Freshly isolated PBMC from two HIV-negative donors were first exposed to wt or various variant viruses for 3 days and subsequently activated by PHA. In both donors’ PBMC, the wt and T75 variant viruses showed comparable replication kinetics, whereas the replication of the ΔNef virus was substantially delayed (Fig. 5,A). The replication of the F85 variant virus was comparable to that of the wt virus in PBMC of a donor and was partially impaired with PBMC of another one (Fig. 5,A). In contrast, the double TF variant virus showed delayed replication kinetics in PBMC from both donors (Fig. 5 A).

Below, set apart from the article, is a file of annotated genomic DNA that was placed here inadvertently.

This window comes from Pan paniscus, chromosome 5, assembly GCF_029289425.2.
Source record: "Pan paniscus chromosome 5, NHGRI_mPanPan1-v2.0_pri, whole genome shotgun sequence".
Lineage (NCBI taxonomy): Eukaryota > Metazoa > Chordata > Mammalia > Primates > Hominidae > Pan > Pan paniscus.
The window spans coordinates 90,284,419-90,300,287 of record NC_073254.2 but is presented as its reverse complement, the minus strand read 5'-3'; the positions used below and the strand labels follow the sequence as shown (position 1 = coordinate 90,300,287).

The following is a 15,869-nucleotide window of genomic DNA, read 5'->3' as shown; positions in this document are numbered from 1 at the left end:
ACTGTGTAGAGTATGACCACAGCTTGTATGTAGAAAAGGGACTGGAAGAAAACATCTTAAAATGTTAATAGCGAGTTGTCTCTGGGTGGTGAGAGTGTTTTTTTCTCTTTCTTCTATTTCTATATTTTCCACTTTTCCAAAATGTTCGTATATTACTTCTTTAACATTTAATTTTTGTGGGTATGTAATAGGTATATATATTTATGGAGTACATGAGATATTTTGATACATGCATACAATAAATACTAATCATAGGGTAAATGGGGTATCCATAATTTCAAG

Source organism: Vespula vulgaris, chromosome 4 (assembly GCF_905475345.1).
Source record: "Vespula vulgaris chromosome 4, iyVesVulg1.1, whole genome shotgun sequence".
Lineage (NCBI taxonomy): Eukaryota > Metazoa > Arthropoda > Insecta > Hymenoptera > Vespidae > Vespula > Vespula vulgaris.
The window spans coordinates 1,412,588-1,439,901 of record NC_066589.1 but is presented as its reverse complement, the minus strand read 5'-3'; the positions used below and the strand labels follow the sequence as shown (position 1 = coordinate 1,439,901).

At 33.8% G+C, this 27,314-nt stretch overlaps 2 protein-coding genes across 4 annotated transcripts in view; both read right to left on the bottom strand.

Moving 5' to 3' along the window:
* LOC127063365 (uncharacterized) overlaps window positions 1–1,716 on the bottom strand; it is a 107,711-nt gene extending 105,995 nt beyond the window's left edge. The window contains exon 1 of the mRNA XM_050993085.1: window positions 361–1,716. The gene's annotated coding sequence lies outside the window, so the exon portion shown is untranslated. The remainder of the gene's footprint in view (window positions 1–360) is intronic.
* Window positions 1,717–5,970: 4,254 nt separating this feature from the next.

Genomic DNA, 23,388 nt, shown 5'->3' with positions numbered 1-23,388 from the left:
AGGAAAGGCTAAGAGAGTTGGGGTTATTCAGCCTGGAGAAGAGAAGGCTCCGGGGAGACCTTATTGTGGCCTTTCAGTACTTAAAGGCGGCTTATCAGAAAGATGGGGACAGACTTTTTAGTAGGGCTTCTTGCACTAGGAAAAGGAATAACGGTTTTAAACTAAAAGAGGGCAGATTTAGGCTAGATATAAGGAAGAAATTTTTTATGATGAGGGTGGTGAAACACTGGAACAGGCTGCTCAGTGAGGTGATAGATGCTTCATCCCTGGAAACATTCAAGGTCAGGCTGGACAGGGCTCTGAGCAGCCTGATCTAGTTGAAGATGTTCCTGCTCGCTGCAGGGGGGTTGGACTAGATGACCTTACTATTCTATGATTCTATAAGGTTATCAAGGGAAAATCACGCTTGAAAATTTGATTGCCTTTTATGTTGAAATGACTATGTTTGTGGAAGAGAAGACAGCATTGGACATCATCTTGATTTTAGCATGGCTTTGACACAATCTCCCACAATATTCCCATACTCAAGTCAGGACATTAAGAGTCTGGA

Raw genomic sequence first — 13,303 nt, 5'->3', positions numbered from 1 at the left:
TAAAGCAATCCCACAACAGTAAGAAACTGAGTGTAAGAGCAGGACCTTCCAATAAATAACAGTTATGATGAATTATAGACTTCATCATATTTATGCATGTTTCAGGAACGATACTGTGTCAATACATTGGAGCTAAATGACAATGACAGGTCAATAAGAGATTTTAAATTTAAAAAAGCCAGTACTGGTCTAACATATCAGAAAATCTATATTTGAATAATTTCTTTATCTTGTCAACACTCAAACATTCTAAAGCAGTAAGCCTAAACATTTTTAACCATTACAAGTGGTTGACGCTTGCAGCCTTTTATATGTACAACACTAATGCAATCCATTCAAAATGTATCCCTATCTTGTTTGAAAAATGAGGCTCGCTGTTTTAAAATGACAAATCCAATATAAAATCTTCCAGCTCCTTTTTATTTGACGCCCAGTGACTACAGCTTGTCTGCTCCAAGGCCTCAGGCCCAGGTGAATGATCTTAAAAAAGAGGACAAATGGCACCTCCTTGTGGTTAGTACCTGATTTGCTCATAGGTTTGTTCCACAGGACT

To account for this donor variability, results from a total of five donors are summarized in Fig. 5,B. As all PBMC samples showed a peak on day 9 after infection with the wt virus, the amounts of p24 Ag at day 9 after infection with the variant viruses were measured and statistically analyzed by multiple comparisons vs the wt (Fig. 5,B). The ΔNef virus showed reproducibly the weakest replicative capacity under this assay condition, in good agreement with previous reports (26, 32). In addition, the TF double variant virus showed diminished capacity for viral replication compared with the wt; whereas each type of single variant virus did not show much difference in replication capacity (Fig. 5 B). These data demonstrate that, even in the absence of HIV-specific CTL responses, the combination of T75 and F85 mutations is disadvantageous for Nef’s ability to enhance virus replication.